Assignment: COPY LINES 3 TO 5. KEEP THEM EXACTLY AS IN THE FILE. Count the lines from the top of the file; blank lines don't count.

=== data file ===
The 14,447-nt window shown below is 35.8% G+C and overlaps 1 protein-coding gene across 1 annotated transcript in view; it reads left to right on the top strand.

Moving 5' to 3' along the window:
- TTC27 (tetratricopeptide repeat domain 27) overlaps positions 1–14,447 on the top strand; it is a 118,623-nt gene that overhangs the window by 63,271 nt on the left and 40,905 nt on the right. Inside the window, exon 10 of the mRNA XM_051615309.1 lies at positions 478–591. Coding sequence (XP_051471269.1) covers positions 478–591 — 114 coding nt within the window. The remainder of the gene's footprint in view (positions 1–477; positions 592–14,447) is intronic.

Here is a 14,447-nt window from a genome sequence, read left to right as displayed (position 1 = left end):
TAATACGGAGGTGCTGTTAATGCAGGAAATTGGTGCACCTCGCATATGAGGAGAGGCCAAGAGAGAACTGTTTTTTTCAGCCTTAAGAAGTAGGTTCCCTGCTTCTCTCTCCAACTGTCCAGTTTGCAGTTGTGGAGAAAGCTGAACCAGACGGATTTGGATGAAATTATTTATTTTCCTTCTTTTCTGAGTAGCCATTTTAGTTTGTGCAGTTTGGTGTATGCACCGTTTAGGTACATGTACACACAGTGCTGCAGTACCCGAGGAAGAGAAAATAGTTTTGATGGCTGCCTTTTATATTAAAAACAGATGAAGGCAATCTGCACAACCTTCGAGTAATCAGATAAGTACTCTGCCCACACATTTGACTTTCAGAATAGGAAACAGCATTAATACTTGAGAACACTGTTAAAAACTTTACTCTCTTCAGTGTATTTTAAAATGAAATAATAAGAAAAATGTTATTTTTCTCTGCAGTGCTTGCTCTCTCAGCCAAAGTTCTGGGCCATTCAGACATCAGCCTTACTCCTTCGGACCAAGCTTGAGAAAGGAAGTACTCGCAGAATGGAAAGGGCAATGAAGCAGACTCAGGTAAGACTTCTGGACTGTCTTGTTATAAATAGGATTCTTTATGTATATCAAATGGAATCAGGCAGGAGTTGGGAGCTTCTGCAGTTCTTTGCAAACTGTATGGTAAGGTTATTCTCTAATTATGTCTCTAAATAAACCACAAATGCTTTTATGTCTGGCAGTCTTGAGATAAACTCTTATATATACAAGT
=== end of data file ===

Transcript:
- TTC27 (tetratricopeptide repeat domain 27) overlaps positions 1–14,447 on the top strand; it is a 118,623-nt gene that overhangs the window by 63,271 nt on the left and 40,905 nt on the right. Inside the window, exon 10 of the mRNA XM_051615309.1 lies at positions 478–591. Coding sequence (XP_051471269.1) covers positions 478–591 — 114 coding nt within the window. The remainder of the gene's footprint in view (positions 1–477; positions 592–14,447) is intronic.

Here is a 14,447-nt window from a genome sequence, read left to right as displayed (position 1 = left end):
TAATACGGAGGTGCTGTTAATGCAGGAAATTGGTGCACCTCGCATATGAGGAGAGGCCAAGAGAGAACTGTTTTTTTCAGCCTTAAGAAGTAGGTTCCCTGCTTCTCTCTCCAACTGTCCAGTTTGCAGTTGTGGAGAAAGCTGAACCAGACGGATTTGGATGAAATTATTTATTTTCCTTCTTTTCTGAGTAGCCATTTTAGTTTGTGCAGTTTGGTGTATGCACCGTTTAGGTACATGTACACACAGTGCTGCAGTACCCGAGGAAGAGAAAATAGTTTTGATGGCTGCCTTTTATATTAAAAACAGATGAAGGCAATCTGCACAACCTTCGAGTAATCAGATAAGTACTCTGCCCACACATTTGACTTTCAGAATAGGAAACAGCATTAATACTTGAGAACACTGTTAAAAACTTTACTCTCTTCAGTGTATTTTAAAATGAAATAATAAGAAAAATGTTATTTTTCTCTGCAGTGCTTGCTCTCTCAGCCAAAGTTCTGGGCCATTCAGACATCAGCCTTACTCCTTCGGACCAAGCTTGAGAAAGGAAGTACTCGCAGAATGGAAAGGGCAATGAAGCAGACTCAGGTAAGACTTCTGGACTGTCTTGTTATAAATAGGATTCTTTATGTATATCAAATGGAATCAGGCAGGAGTTGGGAGCTTCTGCAGTTCTTTGCAAACTGTATGGTAAGGTTATTCTCTAATTATGTCTCTAAATAAACCACAAATGCTTTTATGTCTGGCAGTCTTGAGATAAACTCTTATATATACAAGT